WELCOME TO ADAM'S HOPE
Thank you for taking the time to visit Adam's Hope and welcome to a
community of familes who, like you, are true forces of nature. At
Adam's Hope, the words false hope, can't and never do not exist because
we believe with time and patience; through hope, love and good old
parental instincts our children can emerge from autism and develop into
happy, independent adults.
In the months to come you will find information on all things autism,
from getting a diagnosis to treatment options, special diets and
special doctors with tips on how to make all this work for your child.
We encourage you to keep an open mind and think outside the box
because, just as every child is different and one size does NOT fit
all, there is more than one way to treat autism.
Dealing with autism is difficult. It can be painful, maddening and
saddening. It tests your marriage, your faith and can strain your
finances. But it has been our experience, when you are at your lowest
low, your autistic child will do or say something to you that you have
been waiting to see or hear and suddenly you feel like you are soaring
above the earth.
At Adam's Hope we believe there is strength in numbers. If you need
someone to talk to we are an e-mail or phone call away. Autism does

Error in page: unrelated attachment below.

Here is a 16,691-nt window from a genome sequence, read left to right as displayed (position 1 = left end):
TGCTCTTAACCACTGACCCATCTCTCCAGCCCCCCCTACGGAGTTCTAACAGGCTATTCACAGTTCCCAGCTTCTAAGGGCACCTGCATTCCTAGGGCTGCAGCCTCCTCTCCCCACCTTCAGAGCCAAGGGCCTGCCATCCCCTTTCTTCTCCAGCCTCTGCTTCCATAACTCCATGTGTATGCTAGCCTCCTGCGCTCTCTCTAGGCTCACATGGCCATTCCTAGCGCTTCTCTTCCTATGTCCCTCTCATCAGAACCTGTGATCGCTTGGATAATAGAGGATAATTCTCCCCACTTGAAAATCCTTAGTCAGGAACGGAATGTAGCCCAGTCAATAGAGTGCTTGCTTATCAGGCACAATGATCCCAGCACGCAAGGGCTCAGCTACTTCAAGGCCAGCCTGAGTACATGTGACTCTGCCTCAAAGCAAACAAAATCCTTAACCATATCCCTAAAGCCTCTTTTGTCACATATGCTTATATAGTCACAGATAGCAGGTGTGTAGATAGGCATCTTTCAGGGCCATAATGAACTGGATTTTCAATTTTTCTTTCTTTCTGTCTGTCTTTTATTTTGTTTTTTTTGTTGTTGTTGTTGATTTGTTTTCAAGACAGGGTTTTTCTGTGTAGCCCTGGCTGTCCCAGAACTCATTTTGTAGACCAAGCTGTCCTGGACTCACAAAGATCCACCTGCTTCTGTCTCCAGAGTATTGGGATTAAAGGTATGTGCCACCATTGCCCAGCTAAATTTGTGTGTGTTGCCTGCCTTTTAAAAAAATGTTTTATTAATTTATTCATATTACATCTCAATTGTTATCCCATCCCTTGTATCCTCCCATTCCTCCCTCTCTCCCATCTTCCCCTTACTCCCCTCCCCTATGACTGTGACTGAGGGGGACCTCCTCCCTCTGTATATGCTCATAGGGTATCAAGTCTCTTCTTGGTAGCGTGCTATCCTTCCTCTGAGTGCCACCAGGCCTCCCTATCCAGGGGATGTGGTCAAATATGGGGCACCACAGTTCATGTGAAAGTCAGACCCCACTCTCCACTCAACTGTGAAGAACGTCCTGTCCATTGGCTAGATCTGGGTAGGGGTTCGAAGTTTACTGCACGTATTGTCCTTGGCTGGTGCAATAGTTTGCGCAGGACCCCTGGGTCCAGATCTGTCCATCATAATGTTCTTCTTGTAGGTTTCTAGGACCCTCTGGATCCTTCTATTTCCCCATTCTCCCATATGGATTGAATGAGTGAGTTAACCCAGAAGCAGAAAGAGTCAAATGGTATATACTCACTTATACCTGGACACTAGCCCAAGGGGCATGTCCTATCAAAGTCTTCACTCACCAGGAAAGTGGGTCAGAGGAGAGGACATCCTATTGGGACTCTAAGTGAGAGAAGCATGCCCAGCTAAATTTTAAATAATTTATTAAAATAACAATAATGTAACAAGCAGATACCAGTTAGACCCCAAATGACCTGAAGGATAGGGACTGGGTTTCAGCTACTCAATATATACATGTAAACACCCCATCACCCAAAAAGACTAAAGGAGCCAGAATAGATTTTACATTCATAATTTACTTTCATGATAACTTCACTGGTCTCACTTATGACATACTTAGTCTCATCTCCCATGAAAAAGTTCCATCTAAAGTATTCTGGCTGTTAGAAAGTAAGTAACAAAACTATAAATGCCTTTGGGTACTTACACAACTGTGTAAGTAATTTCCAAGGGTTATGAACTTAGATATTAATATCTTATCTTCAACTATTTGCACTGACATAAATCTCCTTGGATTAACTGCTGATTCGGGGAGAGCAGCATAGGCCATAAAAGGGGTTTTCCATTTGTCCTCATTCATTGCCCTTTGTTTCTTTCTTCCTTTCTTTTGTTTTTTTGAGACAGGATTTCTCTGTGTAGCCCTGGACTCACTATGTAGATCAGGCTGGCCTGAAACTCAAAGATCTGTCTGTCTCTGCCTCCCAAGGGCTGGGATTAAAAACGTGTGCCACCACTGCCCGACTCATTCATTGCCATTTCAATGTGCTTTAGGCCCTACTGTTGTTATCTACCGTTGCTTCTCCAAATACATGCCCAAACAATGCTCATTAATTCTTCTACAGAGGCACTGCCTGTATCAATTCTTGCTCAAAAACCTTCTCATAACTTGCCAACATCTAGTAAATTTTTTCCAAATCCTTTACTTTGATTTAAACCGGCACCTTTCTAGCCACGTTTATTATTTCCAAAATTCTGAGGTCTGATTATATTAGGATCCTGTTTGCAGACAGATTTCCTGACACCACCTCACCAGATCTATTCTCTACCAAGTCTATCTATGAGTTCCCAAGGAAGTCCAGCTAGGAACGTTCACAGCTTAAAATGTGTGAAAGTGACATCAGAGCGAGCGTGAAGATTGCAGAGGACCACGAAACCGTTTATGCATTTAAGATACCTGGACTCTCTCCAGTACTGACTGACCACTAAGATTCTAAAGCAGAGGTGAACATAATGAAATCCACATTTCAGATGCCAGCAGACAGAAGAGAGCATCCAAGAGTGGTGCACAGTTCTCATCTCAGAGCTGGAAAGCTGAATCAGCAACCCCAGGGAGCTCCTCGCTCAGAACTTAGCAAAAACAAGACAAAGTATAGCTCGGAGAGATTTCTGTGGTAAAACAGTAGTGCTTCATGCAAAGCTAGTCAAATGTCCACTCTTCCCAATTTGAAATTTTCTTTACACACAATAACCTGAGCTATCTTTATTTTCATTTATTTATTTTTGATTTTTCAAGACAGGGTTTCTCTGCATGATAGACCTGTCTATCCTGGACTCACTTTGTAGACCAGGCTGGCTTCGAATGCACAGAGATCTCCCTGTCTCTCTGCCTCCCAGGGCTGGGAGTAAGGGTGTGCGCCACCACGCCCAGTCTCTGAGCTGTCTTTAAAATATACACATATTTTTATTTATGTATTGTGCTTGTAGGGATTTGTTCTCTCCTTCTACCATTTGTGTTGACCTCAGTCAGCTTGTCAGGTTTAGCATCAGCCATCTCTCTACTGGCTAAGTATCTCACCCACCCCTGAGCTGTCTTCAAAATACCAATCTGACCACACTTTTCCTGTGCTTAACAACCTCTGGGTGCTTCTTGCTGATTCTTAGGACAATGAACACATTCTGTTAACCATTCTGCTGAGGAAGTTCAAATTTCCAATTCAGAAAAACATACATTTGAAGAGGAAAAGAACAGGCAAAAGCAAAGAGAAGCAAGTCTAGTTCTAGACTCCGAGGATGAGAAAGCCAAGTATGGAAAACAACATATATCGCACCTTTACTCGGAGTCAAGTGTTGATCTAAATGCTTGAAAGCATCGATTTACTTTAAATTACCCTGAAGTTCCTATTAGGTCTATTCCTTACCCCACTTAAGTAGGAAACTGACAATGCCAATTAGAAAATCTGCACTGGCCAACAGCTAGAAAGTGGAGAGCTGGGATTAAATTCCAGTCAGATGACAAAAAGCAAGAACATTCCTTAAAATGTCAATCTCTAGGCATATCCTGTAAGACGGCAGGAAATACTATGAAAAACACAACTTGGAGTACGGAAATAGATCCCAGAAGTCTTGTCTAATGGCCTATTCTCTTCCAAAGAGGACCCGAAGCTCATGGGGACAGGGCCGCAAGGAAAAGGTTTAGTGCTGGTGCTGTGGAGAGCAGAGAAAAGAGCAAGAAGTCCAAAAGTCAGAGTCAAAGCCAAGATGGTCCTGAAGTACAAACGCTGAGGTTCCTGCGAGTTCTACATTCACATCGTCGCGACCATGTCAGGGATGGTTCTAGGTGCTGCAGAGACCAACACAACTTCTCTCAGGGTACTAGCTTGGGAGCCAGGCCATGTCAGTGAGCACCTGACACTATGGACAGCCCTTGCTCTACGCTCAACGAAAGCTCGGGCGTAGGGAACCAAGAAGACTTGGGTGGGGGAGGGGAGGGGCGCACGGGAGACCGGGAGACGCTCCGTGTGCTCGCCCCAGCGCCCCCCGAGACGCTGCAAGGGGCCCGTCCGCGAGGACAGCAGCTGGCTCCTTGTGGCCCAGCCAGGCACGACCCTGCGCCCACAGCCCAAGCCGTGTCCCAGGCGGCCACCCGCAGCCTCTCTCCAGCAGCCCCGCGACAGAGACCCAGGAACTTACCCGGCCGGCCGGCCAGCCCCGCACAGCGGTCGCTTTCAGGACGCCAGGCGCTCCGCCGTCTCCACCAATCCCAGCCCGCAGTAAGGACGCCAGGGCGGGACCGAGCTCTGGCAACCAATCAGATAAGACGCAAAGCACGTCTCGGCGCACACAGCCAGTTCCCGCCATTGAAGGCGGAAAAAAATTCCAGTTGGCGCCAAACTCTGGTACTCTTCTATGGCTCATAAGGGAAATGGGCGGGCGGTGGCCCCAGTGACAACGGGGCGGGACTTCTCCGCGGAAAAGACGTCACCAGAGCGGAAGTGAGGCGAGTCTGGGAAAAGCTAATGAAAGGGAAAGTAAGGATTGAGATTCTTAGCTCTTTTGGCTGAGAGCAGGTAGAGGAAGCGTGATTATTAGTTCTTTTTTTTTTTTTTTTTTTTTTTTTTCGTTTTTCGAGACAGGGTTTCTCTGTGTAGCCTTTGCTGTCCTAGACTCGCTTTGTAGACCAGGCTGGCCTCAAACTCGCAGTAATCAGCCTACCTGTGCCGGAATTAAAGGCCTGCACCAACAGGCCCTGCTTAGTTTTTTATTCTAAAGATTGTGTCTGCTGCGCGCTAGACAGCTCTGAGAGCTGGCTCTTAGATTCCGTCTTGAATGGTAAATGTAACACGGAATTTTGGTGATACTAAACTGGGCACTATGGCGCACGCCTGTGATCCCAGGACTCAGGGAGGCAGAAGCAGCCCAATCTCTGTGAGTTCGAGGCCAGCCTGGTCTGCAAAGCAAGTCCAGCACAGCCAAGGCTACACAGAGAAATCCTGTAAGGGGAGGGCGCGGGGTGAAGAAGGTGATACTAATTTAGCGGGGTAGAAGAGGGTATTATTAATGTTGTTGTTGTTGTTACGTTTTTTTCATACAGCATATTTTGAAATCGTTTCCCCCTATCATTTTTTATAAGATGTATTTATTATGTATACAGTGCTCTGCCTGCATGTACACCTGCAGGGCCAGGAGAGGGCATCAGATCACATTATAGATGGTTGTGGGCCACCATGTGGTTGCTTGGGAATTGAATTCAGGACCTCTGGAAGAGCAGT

not have to be a life sentence. Your family can still function and you
can find joy - you just have to figure out how to find it and when you
do, be comfortable with embracing your family's "normal".
Now that we have told you a little bit about what we stand for, here
are some tips on getting comfortable with having someone in your life
who is affected by autism.
1. Look at your life and highlight the things for which you are
grateful. When our son went for his regular visits to the Alberta
Children's Hospital for assessment and speech therapy when he was just
2, we were grateful that we walked past Oncology. Our Adam had a a
tough time with eye contact, speech and socialization. He lacked play
skills and had sensory issues but he didn't have a life threatening
2. Look upon your autistic child with new eyes. Don't let the things he
struggles with take away from the unique things he can do. See what
qualities you can help them enhance and tap into your instincts and
creativity to help them with the things they find hard to overcome.
3. Love your child. Advocate for your child - for children who do not
yet speak, know they are relying on your voice. Have hope and have
faith that the journey will have it's ups and downs but your child will
find his way with your help. Celebrate their achievements and on the
most difficult days reflect on all the little triumphs you've
4. Be fearless. Reach out for help when you need it and don't be afraid
to try new things. You'll be surprised at some of the things that are
available today that can change your child's life in a positive way.
5. Develop a thick skin. Your child will say or do some very unique and
let's face it, BIZARRE things in public. Who cares what people think!
Who cares if they stare! People with manners and your true friends will
quickly become apparent. So remember...thick skin and be comfortable in
it. It is NOT your fault or your child's fault he has autism.
6. Finally, remember that your child is a gift. Remember that it takes
all kinds to make the world and that faith, hope and love can only lead
you and your family to great things.
Daniella,Tom, Adam and Logan
Founders Adam's Hope